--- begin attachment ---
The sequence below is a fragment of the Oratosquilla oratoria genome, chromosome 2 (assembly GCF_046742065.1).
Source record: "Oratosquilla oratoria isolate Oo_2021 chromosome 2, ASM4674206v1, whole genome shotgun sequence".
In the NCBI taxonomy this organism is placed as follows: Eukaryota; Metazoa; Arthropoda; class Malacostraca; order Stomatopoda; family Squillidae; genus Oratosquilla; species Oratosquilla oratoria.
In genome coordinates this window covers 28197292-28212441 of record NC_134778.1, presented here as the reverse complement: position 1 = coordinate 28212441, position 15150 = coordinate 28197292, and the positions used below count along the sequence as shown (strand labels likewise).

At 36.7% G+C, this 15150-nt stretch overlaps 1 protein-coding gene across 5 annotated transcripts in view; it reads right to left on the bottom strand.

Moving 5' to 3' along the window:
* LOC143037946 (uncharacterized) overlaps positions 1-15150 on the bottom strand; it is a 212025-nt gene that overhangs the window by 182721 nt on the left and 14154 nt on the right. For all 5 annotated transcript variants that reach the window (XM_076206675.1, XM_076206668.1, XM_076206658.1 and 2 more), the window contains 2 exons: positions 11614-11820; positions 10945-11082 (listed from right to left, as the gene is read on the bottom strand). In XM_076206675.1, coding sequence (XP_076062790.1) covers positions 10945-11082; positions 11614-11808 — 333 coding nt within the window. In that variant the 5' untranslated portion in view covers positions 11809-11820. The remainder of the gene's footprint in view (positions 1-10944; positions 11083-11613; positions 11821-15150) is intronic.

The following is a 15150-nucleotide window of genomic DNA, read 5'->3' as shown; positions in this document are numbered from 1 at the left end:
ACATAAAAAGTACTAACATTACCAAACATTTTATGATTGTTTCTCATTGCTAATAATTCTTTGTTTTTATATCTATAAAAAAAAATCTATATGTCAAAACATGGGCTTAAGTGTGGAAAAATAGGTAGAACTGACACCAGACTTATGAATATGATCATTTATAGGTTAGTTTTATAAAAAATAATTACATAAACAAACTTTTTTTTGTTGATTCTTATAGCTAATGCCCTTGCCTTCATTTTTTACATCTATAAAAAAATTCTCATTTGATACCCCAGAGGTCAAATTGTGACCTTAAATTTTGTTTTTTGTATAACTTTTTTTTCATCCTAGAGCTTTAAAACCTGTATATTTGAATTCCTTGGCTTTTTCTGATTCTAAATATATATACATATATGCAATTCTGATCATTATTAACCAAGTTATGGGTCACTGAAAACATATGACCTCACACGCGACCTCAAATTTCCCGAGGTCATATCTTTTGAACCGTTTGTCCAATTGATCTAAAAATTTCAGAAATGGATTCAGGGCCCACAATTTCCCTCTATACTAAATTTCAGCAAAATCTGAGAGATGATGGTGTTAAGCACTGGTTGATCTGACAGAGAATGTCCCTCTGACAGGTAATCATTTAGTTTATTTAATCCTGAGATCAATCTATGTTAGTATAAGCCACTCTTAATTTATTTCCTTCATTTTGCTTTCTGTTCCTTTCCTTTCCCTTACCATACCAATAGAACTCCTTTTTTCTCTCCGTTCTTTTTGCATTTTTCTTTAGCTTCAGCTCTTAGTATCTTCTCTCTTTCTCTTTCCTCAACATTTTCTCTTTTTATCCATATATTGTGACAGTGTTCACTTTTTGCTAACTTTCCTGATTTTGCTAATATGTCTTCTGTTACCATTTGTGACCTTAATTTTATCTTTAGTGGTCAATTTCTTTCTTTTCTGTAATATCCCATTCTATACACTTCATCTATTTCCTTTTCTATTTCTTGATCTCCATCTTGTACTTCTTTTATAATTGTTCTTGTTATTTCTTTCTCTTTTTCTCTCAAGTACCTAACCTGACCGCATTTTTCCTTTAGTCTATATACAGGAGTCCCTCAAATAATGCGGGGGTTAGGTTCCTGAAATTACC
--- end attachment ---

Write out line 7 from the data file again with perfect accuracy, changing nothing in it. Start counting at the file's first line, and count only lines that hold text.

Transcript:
* LOC143037946 (uncharacterized) overlaps positions 1-15150 on the bottom strand; it is a 212025-nt gene that overhangs the window by 182721 nt on the left and 14154 nt on the right. For all 5 annotated transcript variants that reach the window (XM_076206675.1, XM_076206668.1, XM_076206658.1 and 2 more), the window contains 2 exons: positions 11614-11820; positions 10945-11082 (listed from right to left, as the gene is read on the bottom strand). In XM_076206675.1, coding sequence (XP_076062790.1) covers positions 10945-11082; positions 11614-11808 — 333 coding nt within the window. In that variant the 5' untranslated portion in view covers positions 11809-11820. The remainder of the gene's footprint in view (positions 1-10944; positions 11083-11613; positions 11821-15150) is intronic.